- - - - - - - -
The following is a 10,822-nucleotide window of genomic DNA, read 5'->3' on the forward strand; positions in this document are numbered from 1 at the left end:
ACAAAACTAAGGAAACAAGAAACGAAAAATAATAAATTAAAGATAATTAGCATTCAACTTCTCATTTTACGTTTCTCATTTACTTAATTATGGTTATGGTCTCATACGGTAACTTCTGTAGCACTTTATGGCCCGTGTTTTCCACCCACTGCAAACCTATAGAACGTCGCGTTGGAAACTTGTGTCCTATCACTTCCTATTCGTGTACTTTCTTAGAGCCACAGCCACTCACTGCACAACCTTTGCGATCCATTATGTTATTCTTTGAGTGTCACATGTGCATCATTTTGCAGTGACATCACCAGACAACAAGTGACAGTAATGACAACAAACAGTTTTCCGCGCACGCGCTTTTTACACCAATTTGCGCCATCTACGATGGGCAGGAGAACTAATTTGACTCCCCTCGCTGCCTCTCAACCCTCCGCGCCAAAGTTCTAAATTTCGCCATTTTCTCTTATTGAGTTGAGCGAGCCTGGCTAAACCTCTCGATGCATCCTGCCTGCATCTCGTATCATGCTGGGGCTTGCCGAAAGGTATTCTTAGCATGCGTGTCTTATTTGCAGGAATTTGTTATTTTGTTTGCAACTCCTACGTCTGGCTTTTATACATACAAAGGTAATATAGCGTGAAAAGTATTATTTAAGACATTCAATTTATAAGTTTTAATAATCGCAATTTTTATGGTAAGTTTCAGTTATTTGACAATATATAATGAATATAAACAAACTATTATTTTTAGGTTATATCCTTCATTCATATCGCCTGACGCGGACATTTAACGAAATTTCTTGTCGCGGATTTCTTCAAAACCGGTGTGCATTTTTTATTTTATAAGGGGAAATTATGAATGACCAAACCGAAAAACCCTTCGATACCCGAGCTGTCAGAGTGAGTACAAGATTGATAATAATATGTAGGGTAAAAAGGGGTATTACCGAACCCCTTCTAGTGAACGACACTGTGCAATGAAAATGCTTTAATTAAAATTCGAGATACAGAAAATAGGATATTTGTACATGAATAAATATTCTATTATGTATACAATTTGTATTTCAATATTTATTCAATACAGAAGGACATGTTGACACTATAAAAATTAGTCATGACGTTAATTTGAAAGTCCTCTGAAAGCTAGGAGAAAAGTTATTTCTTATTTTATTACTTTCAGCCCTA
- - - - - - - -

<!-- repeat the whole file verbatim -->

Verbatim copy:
The following is a 10,822-nucleotide window of genomic DNA, read 5'->3' on the forward strand; positions in this document are numbered from 1 at the left end:
ACAAAACTAAGGAAACAAGAAACGAAAAATAATAAATTAAAGATAATTAGCATTCAACTTCTCATTTTACGTTTCTCATTTACTTAATTATGGTTATGGTCTCATACGGTAACTTCTGTAGCACTTTATGGCCCGTGTTTTCCACCCACTGCAAACCTATAGAACGTCGCGTTGGAAACTTGTGTCCTATCACTTCCTATTCGTGTACTTTCTTAGAGCCACAGCCACTCACTGCACAACCTTTGCGATCCATTATGTTATTCTTTGAGTGTCACATGTGCATCATTTTGCAGTGACATCACCAGACAACAAGTGACAGTAATGACAACAAACAGTTTTCCGCGCACGCGCTTTTTACACCAATTTGCGCCATCTACGATGGGCAGGAGAACTAATTTGACTCCCCTCGCTGCCTCTCAACCCTCCGCGCCAAAGTTCTAAATTTCGCCATTTTCTCTTATTGAGTTGAGCGAGCCTGGCTAAACCTCTCGATGCATCCTGCCTGCATCTCGTATCATGCTGGGGCTTGCCGAAAGGTATTCTTAGCATGCGTGTCTTATTTGCAGGAATTTGTTATTTTGTTTGCAACTCCTACGTCTGGCTTTTATACATACAAAGGTAATATAGCGTGAAAAGTATTATTTAAGACATTCAATTTATAAGTTTTAATAATCGCAATTTTTATGGTAAGTTTCAGTTATTTGACAATATATAATGAATATAAACAAACTATTATTTTTAGGTTATATCCTTCATTCATATCGCCTGACGCGGACATTTAACGAAATTTCTTGTCGCGGATTTCTTCAAAACCGGTGTGCATTTTTTATTTTATAAGGGGAAATTATGAATGACCAAACCGAAAAACCCTTCGATACCCGAGCTGTCAGAGTGAGTACAAGATTGATAATAATATGTAGGGTAAAAAGGGGTATTACCGAACCCCTTCTAGTGAACGACACTGTGCAATGAAAATGCTTTAATTAAAATTCGAGATACAGAAAATAGGATATTTGTACATGAATAAATATTCTATTATGTATACAATTTGTATTTCAATATTTATTCAATACAGAAGGACATGTTGACACTATAAAAATTAGTCATGACGTTAATTTGAAAGTCCTCTGAAAGCTAGGAGAAAAGTTATTTCTTATTTTATTACTTTCAGCCCTA